Aug. 31, 2018
Melanie and Marv own a small business that provides services to the oil and gas industry. He is 55, she is 52.
With revenue slowing, they are "considering the possibility of transitioning out of the business world," Melanie writes in an e-mail. "We foresee many years of close to full-time volunteer work in our church community, travelling for pleasure, visiting grandchildren and caring for out-of-province, aging parents," she adds.
They have two children, ages 20 and 26, one of whom is still in university.
They own their Calgary home outright, have no debts and have built up substantial assets in their holding company, but do they have enough to retire so young?
"Having planned many years for this transition, we have avoided debt, lived below our means and been consistent savers and investors," Melanie writes. "Our challenge is in knowing how much savings we need to fully embrace this next phase of our lives, especially given today's low interest rates."
Their goal is to maintain their current standard of living in retirement.
We asked Brinsley Saleken, a fee-only financial planner and portfolio manager at Macdonald, Shymko & Co. Ltd. in Vancouver, to look at Melanie and Marv's situation.
What the Expert Says
Melanie and Marv have a solid foundation and have done very well for their age, Mr. Saleken says.
"The challenge they face of wanting to step away at this stage is they are young and life expectancy continues to increase," the planner says. If they quit working now, they could face 35 years or more in which they rely mainly on their asset base to support their needs.
Their spending goal is about $9,200 a month ($110,400 a year), which means they would need about $140,000 a year before tax.
"Based on my analysis, while it does potentially seem possible (that they could meet this goal), there is very little margin of safety," Mr. Saleken says.
Melanie and Marv have to plan for two big unknowns: rate of return on investments and life expectancy. Mr. Saleken assumes a gross return on investments of 5 per cent a year over their statistical life expectancy (age 83 for him and 86 for her) plus five years, and again adding 10 years.
Given their current assets (minus their home) of roughly $2.65-million, their asset base, plus their Canada Pension Plan and Old Age Security benefits, could produce pretax cash flow of $138,000 a year with five years added to their life expectancy, and $130,300 a year with 10 years added.
That assumes Marv will be entitled to 65 per cent of the maximum CPP benefits and Melanie 69 per cent. Marv will begin collecting OAS benefits at age 65 plus eight months, Melanie at age 67.
"From a conservative perspective, it would appear the current asset base is not quite in the zone where we are comfortable suggesting their goals have been achieved," Mr. Saleken says. If they could "go through a period of transition" where they worked less but still generated some income, "this would go a long way to providing the margin of safety in their asset base," he adds.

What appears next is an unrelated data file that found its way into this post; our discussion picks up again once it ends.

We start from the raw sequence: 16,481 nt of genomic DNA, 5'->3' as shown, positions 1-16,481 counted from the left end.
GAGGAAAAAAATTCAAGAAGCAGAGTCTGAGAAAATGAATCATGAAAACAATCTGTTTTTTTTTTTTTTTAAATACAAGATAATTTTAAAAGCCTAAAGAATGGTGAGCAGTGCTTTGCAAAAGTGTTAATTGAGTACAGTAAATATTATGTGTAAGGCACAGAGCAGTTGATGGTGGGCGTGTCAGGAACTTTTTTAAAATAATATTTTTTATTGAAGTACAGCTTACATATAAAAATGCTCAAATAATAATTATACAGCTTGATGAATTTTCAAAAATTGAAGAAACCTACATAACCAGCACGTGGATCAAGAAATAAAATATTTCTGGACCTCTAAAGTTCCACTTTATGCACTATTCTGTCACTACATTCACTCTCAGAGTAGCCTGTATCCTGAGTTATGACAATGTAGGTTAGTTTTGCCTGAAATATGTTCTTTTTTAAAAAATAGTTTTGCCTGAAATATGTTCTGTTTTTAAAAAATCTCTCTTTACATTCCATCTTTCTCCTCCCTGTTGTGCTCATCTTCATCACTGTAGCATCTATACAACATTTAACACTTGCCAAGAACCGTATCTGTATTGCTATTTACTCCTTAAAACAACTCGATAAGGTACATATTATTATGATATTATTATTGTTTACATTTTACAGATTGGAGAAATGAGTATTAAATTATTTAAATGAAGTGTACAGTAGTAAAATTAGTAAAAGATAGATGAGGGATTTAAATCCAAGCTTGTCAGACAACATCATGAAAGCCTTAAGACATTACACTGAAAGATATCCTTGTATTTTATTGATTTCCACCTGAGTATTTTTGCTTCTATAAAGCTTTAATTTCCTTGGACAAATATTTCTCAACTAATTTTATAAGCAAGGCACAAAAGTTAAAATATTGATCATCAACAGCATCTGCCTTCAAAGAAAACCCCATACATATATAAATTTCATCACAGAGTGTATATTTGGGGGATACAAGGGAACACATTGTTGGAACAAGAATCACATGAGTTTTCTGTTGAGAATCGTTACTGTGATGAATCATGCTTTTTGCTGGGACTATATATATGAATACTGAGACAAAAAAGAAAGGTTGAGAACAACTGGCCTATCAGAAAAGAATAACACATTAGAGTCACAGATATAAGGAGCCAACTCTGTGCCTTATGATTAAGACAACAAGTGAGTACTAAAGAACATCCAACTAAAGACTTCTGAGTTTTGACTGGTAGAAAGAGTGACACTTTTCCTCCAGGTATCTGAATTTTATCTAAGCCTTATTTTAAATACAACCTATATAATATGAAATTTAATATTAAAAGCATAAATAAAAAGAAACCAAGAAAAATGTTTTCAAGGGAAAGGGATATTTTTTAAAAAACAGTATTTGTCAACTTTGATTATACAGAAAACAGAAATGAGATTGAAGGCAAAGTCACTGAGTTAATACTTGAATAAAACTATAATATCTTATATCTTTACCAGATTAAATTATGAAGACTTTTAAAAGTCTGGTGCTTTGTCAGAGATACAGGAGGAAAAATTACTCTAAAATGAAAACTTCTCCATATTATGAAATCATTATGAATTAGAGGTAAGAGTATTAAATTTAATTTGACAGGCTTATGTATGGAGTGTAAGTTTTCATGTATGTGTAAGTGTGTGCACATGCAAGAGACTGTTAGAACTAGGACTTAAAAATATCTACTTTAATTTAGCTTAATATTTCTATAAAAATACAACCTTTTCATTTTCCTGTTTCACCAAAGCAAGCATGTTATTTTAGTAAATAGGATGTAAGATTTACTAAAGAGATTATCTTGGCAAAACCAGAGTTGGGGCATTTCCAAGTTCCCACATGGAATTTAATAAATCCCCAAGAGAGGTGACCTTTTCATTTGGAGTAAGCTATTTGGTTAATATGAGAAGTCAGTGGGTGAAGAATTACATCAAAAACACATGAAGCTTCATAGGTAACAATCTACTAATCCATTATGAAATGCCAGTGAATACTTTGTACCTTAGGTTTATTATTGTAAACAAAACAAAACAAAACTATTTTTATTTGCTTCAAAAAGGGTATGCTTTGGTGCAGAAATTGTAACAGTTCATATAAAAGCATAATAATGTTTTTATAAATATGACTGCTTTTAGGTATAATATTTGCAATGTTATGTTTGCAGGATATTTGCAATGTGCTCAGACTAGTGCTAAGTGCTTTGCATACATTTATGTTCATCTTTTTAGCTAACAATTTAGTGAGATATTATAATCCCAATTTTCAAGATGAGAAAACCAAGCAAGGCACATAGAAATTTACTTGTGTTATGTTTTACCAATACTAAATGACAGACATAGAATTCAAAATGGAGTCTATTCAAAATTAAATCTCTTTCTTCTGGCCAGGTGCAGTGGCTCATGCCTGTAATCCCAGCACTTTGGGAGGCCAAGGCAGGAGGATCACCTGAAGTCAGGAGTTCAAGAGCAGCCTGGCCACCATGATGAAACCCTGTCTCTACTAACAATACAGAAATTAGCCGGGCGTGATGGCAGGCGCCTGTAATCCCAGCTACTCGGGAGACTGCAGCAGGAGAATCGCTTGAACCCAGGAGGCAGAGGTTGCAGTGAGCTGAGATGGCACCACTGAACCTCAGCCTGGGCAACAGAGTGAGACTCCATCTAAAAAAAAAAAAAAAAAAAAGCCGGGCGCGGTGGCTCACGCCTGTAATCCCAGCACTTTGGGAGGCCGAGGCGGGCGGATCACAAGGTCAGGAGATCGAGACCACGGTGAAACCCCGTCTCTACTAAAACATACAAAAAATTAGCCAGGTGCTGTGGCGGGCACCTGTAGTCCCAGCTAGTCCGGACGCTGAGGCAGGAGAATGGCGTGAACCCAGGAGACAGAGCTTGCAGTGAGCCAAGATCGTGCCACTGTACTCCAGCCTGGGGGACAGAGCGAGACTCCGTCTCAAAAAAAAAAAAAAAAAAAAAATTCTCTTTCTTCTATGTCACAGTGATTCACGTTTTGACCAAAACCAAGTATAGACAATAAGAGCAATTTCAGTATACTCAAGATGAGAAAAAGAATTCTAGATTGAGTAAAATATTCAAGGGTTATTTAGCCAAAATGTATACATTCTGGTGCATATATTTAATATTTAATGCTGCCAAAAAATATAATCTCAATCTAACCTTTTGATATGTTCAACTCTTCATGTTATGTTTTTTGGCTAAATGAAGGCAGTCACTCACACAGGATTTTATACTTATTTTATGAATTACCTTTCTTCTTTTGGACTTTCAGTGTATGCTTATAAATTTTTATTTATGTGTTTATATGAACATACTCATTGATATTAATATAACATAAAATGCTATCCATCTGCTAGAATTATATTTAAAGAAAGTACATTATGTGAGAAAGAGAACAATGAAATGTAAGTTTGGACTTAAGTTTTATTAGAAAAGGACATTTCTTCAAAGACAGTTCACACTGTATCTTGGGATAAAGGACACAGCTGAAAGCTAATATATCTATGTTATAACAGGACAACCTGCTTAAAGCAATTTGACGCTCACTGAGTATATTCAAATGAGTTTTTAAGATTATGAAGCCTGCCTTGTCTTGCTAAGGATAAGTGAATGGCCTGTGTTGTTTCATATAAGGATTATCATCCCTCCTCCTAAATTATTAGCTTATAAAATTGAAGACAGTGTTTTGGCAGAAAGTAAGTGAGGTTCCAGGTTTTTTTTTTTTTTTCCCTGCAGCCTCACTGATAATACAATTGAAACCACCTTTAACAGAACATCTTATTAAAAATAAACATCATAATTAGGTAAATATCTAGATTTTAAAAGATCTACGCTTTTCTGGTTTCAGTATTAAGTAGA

Marv and Melanie also have to consider investment risk, including ups and downs in the value of their portfolio and losing spells. "Is rate of return and thus higher potential cash flow more important than safety of principal?" the planner asks.
To ease into retirement, Mr. Saleken suggests the couple review their spending patterns while they are still working "so as to understand the impact in advance of actual retirement."
Once they have hung up their hats, the planner suggests they draw first from their tax-paid assets and corporate holdings. Deferring withdrawals from their RRSPs/RRIFs as long as possible (to age 72) will "create more longevity in their asset base," he says. Old Age Security clawback is not really a concern given the control they have over cash flow based on the corporate holdings. If there are opportunities to take funds from the corporation on a tax-advantaged basis, these should be pursued, the planner says.
At some point, when they are older, Melanie and Marv may want to consider using part of their assets to buy annuities "to eliminate both longevity risk and also investment risk," the planner says. They may feel more comfortable knowing they have a base level of cash flow that does not depend on how long they live and what happens in the investment markets.
The people: Marv, 55, Melanie, 52, and their two children.
The problem: With business in the oil patch slowing, they are turning their thoughts to retiring and doing volunteer work. But do they have enough money?
The plan: To retire now and maintain their current spending would be tight. Consider working part-time for a while so they can generate more income and savings. Review spending while they are still working.
The payoff: Financial security.
Monthly net income: $10,460
Assets: Bank accounts $52,000; holding company investments $1,646,000; his TFSA $36,500; her TFSA $36,500; his RRSP $320,000; her RRSP $419,000; children's RESP $20,000; residence $500,000; retained earnings in operating company $90,000; cash surrender value of his insurance policy $34,685. Total: $3.15-million.
Monthly disbursements: Property tax $215; home insurance $100; utilities $350; maintenance, repairs $1,000; auto insurance $365; fuel $430; auto maintenance $300; grocery store $1,000; clothing $200; gifts $250; charity $1,000; vacation, travel $1,500; other discretionary $250; dining, entertainment $550; grooming $100; golf $75; subscriptions $20; doctors, dentists $150; drugstore $50; health, dental insurance $350; life insurance $325; disability insurance $130; cellphones $250; telephone, TV, Internet $230. Total: $9,190.